Super Crate Box is finally getting Android support. Here's why you should be very excited.
PlayStation Mobile may be the smartest move Sony has made in years.
During Sony's Gamescom press conference earlier today, the company fleshed out plans for the service, which will bring "bite-sized" games to certain Android devices and the PlayStation Vita. PlayStation Mobile is Sony's equivalent of the iOS App Store, with certified game releases that only work on a select handful of devices.
From the point of view of indie developers, who have shied away from Android for a number of reasons, this is a very big deal.
When PlayStation Mobile kicks off later this year, one of its launch titles will be Super Crate Box, developed by Vlambeer. Vlambeer's Rami Ismail discussed with Polygon why his two-man development studio decided to take the plunge with PlayStation Mobile.
"We always thought of Android as a minefield"
"We always thought of Android as a minefield," said Ismail, "so we were kind of reluctant. But Sony gave us a surprisingly solid SDK to work with for the first version. It's a really good codebase to work with and it solved the whole Android issue for us by having a select number of devices that work with that code perfectly. So it works on a range of Sony phones and a range of HTC phones. We know that, on those phones, it will work perfectly. And on the Vita, which is amazing."
Vlambeer had always avoided Android because of the support issues that plague the platform. With hundreds of different Android models to keep track of, there's no way to ensure that a game would work well on every single device.
"We'd get all the support emails, questions, and problems... people telling us that the game isn't working," said Ismail. "And, right now, we're just two guys."
Because PlayStation Mobile narrows down the list of supported Android devices to a much more manageable number of Sony Xperia and HTC devices, it's much easier to test games. Sony just announced support for the Wikipad and certain ASUS devices, as well, but still the number of devices remains rather small in comparison to the full Android legion.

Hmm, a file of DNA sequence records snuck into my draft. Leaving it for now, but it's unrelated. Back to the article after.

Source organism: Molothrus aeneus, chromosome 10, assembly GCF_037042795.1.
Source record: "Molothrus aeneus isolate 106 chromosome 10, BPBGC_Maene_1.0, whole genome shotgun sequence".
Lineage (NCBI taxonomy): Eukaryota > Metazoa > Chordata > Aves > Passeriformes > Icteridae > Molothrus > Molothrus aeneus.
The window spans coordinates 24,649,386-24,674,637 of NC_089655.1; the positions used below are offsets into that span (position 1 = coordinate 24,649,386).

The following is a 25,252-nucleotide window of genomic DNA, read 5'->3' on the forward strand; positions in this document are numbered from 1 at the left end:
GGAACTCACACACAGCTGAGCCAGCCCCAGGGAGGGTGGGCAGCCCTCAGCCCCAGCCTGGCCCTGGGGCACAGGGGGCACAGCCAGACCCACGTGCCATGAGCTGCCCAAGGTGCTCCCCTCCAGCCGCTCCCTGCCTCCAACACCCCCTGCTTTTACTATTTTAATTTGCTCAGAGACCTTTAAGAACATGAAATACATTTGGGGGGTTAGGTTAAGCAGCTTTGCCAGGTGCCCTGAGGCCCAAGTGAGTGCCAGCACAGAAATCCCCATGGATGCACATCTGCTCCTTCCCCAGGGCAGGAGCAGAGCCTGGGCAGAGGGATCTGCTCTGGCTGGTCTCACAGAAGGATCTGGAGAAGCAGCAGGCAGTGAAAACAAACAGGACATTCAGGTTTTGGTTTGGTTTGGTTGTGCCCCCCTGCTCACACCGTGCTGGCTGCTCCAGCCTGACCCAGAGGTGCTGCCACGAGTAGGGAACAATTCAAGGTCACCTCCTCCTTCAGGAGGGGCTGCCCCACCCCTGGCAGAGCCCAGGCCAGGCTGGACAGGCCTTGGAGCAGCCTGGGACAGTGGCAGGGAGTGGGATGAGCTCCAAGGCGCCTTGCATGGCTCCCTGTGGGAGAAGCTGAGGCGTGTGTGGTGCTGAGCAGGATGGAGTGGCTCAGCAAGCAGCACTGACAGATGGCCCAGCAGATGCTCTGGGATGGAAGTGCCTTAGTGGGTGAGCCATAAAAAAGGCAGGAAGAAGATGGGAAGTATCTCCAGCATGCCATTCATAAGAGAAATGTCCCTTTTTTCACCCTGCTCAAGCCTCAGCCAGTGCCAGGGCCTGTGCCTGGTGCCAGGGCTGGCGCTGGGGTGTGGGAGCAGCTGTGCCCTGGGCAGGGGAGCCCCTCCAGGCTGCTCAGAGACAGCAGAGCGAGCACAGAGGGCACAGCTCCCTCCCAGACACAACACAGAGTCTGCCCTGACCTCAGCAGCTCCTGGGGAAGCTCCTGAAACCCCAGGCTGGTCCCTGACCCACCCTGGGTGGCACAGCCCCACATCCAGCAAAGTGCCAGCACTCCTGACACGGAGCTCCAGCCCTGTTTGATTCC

Making the pot even sweeter for indie developers is the inclusion of Vita support for all PlayStation Mobile games. For a game like Super Crate Box, which demands platforming precision, physical controls are a big improvement over touch controls.
Leaderboards and trophy support?
There's also the matter of ease of development. According to Ismail, it took Vlambeer's part-time coder, Mark Scheurwater, just three weeks to port the PC version over to the PlayStation Mobile platform. But while Super Crate Box will be in the storefront's launch line-up, the game will be missing a few crucial features, like leaderboards and trophy support.
"[The PlayStation Mobile SDK] doesn't actually have those functions in there. But Sony has assured us that it will, at some point, have trophies and leaderboards. So the first version of Super Crate Box will just be a port of the PC version, the same thing that we did with iOS."
Super Crate Box is a hugely important test case for whether PlayStation Mobile can turn around Android as a gaming platform. With its SDK and a narrowed field of supported devices, Sony hopes to entice indie developers to its platform, offering a financially viable alternative (or addition) to bringing games to iOS. At the same time, it will bolster the PlayStation Vita's library, currently the handheld's weakest point, by flooding it with the same developer talent we've seen on iOS.
Assuming this all goes to Sony's plan, of course.
Update: We've added some Super Crate Box images that Sony released from Gamescom below.
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